Sunday, May 24, 2015

The Nones Also Rise


They gathered together, and one of them, a lawyer, asked him a question to test him. “Teacher, which commandment in the law is the greatest?” He said to him, “’You shall love the Lord your God with all your heart, and with all your soul, and with all your mind.’ This is the greatest and first commandment. And a second is like it: ‘You shall love your neighbor as yourself.’ On these two commandments hang all the law and the prophets.” 
Matthew 22:35-40

The ‘nones” are still growing.

Six years ago I used that same passage from Matthew’s Gospel in a blog post about a recent public opinion survey showing that the fastest growing religious group in America was the “nones,” as in “none of the above.” The “nones” don’t identify with any religious group.

When I wrote that original post, the “nones” had grown from just 8% of the U.S.  population in 1990 to 15% in 2008.  Today that same group comprises 23% of the population. Over that same period of time, the percentage identifying themselves as Christian has dipped from 78% in 2007 to 71% in the most recent survey.

The “nones” are still trailing Evangelical Protestants, who make up about 25% of all adults, but they are gaining.

We are not surprised.

Every community organization is confronting shrinkage and stagnation to one degree or another. That’s true for Rotary Clubs, Granges, Boy Scouts, Girl Scouts, unions and political parties, as well as for churches. We are not joiners. We don’t go to town meetings and we don’t make the same community connections that we used to make.

There are also broad trends of secularization that have been going on for centuries, with a brief interruption after the Second World War. If we were not constantly comparing church membership and attendance numbers today with the unprecedented growth after World War II, we would probably be less alarmed about the present situation.

But beyond the broad trends and the factors we cannot control, there are issues within Christianity today that ought to be addressed. Two leading United Methodist pastors, Adam Hamilton and Mike Slaughter talked about “What’s keeping young people away from church?” They point to some reasons which are the same today as they have always been. Young people have always been critical of the hypocrisy they see in their elders. But beyond the petty moralisms, Christianity today suffers from a deeper moral and spiritual disconnect. Young people today are turned off by churches which seem focused on rules rather than on people. Particularly on issues of LGBTQ equality, the church is seen as mean spirited and judgmental. In addition to the practical problem of losing an entire generation of young people, the church has lost the spirit of Jesus. In the view of Hamilton and Slaughter, the church today acts like the very people that Jesus confronted two thousand years ago.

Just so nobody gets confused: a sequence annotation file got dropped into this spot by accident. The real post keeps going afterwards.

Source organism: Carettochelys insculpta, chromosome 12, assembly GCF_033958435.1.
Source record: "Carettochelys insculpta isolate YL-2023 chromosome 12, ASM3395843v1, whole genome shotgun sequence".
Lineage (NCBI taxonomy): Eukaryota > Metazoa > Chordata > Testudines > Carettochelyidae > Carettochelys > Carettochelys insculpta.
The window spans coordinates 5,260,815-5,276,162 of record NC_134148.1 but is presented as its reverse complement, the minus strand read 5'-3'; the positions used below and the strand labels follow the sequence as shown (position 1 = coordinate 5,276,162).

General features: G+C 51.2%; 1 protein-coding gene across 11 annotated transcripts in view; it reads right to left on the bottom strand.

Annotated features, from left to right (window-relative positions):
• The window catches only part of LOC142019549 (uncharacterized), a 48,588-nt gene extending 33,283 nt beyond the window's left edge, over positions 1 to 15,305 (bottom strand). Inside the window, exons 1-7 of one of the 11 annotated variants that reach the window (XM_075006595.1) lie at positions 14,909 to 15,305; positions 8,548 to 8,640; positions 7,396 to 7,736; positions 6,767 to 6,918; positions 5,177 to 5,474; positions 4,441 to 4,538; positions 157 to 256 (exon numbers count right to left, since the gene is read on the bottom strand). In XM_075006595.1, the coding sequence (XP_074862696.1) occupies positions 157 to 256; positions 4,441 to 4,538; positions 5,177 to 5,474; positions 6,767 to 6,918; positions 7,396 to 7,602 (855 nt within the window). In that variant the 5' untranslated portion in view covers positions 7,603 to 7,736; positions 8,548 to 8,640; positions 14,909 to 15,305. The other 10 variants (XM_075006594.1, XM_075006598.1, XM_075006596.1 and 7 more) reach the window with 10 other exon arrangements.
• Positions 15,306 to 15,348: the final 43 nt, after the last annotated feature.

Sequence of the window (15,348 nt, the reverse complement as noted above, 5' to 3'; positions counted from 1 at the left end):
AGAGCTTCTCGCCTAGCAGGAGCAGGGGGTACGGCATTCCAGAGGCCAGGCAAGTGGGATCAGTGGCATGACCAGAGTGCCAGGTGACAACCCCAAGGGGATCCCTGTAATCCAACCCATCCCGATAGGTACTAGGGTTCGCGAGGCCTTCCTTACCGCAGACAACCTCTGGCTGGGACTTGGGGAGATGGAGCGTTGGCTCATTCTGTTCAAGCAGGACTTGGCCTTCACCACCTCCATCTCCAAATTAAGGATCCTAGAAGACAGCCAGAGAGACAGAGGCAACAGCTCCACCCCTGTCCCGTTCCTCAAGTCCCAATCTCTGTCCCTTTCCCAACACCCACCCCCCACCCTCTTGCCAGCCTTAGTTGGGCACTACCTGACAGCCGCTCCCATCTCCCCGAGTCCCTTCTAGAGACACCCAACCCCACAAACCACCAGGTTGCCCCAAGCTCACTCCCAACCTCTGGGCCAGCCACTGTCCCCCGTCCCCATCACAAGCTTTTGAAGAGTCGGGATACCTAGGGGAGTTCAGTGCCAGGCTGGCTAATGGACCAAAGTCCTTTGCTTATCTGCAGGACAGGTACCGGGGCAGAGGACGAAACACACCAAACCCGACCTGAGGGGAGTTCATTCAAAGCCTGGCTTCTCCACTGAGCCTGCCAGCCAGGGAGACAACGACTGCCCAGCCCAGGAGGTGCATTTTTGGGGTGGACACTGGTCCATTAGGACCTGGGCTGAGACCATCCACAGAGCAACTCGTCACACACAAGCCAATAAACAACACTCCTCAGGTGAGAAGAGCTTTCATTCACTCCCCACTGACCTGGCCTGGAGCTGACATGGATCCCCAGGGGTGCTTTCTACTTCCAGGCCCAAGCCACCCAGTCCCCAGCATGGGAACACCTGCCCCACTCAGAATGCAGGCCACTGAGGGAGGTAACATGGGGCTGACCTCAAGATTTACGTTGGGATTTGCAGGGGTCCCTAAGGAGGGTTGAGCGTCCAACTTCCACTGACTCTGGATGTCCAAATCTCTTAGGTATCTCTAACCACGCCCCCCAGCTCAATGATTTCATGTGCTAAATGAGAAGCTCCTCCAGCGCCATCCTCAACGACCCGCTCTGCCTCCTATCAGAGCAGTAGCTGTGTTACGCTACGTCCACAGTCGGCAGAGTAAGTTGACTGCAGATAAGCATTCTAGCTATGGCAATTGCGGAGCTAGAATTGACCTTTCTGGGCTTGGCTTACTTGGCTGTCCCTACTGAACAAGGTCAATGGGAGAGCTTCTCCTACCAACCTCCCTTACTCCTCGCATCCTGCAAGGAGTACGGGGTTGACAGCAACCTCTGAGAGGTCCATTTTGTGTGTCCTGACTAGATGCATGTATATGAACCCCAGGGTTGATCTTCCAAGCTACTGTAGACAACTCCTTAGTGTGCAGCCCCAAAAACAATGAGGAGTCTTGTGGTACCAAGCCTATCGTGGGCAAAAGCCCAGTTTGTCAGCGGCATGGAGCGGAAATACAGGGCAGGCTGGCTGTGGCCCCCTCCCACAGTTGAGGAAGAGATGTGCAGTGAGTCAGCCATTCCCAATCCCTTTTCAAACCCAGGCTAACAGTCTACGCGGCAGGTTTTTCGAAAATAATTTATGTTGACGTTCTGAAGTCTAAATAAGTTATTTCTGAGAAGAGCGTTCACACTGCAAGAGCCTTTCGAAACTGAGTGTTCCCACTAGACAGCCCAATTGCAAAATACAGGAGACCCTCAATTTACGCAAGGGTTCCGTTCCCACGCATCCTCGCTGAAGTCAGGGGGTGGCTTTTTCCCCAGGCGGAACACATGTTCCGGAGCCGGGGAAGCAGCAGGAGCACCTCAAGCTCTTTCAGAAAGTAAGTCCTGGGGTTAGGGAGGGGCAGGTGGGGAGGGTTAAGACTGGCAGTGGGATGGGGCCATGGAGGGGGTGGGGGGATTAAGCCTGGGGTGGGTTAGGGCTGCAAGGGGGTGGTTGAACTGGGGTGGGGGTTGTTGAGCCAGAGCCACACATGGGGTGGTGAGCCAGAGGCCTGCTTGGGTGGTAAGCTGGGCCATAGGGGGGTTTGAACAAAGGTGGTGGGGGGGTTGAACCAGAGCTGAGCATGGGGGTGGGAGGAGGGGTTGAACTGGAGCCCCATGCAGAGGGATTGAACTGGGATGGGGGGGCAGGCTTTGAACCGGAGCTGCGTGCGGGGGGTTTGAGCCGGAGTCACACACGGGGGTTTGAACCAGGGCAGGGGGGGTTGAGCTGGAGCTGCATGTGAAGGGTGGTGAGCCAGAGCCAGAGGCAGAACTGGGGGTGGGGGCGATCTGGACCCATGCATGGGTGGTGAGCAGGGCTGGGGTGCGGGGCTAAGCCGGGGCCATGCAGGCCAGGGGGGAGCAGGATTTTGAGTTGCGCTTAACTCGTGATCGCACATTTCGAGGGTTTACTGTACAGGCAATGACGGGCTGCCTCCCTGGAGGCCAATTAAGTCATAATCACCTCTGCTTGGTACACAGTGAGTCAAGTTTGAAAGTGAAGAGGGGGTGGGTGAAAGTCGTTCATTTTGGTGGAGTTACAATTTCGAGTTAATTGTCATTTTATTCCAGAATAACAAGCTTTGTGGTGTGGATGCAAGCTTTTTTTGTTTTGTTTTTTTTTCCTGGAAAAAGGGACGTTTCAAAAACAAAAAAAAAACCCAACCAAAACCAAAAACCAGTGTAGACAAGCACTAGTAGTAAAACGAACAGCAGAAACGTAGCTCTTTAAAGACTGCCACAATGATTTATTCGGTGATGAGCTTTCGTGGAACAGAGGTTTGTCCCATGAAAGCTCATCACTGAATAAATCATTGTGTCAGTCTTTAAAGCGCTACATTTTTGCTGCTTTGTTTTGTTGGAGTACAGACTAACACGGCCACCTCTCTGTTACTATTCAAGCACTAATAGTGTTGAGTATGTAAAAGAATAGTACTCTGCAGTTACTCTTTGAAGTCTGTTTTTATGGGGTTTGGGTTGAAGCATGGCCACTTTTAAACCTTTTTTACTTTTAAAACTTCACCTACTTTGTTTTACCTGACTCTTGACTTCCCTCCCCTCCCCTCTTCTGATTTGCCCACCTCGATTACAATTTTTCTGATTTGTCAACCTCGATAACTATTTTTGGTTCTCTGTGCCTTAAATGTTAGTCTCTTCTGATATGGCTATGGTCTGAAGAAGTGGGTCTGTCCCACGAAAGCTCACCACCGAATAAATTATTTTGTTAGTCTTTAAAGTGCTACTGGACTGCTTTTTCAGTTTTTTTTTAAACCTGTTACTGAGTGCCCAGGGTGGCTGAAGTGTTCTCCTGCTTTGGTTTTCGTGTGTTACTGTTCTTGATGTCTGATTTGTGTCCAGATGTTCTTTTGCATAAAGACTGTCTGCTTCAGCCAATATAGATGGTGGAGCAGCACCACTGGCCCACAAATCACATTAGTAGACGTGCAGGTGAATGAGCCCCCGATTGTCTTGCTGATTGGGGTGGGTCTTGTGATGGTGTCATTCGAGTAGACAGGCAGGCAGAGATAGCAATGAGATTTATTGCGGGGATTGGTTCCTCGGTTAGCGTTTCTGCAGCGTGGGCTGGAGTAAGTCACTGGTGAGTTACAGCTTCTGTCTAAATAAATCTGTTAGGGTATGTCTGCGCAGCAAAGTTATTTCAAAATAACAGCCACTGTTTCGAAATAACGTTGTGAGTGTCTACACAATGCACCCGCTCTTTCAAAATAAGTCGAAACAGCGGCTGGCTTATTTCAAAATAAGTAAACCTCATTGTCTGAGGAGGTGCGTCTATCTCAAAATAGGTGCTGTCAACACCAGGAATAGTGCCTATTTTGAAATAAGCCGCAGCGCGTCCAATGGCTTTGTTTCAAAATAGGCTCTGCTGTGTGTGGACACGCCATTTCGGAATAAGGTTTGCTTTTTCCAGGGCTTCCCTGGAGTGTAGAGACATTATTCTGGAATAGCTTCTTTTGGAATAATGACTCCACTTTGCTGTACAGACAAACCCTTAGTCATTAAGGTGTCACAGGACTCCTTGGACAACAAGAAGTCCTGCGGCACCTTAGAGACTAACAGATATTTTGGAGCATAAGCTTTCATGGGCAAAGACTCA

In a recent issue of “Good News,” a magazine for a well funded traditionalist group committed to keeping the United Methodist Church from taking a more inclusive stance with regard to gay and lesbian issues, they note that “RELIGION [is a] LOW PRIORITY FOR MILLENIALS.” As evidence, they cite the results of a Pew Research Center poll asking adults ages 18-29, “What are the most important things in your life?”

Only 15% checked off “Living a very religious life” as one of the most important things in their lives. Given the very narrow phrasing of the question, the result is hardly surprising. Would Jesus think that “Living a very religious life” ought to be one of our most important goals?

The survey reported the responses to eight possible choices. Respondents were able to check all that applied, and the results looked like this:

Being a good parent: 52%
Having a successful marriage: 30%
Helping others in need: 21%
Owning a home: 20%
Living a very religious life: 15%
Having a high-paying career: 15%
Having lots of free time: 9%
Becoming famous: 1%

It’s hard to argue with putting a priority on being a good parent, and having a successful marriage, and helping others in need. Owning a home is a basic and practical financial goal. Living a very religious life edges out having a high paying career. And almost no one cares about becoming famous.

Not bad.

I wish that more young people were in church. Or more importantly, I wish that church could more often be the kind of place where young people would want to be. But if that survey is any indication, then the kids are alright.

Wednesday, May 20, 2015

Dzhokhar Tsarnaev and the Death Penalty

Richard Martin, Krystie Campbell, Lingzi Lu, and Sean Collyer

“You have heard that it was said, ‘An eye for an eye and a tooth for a tooth.’ But I say to you, Do not use violence to resist an evildoer. But if anyone strikes you on the right cheek, turn the other also.”
Matthew 5:38-39

The apostles said to the Lord, “Increase our faith!” The Lord replied, “If you had faith the size of a mustard seed, you could say to this mulberry tree, ‘Be uprooted and planted in the sea,’ and it would obey you.”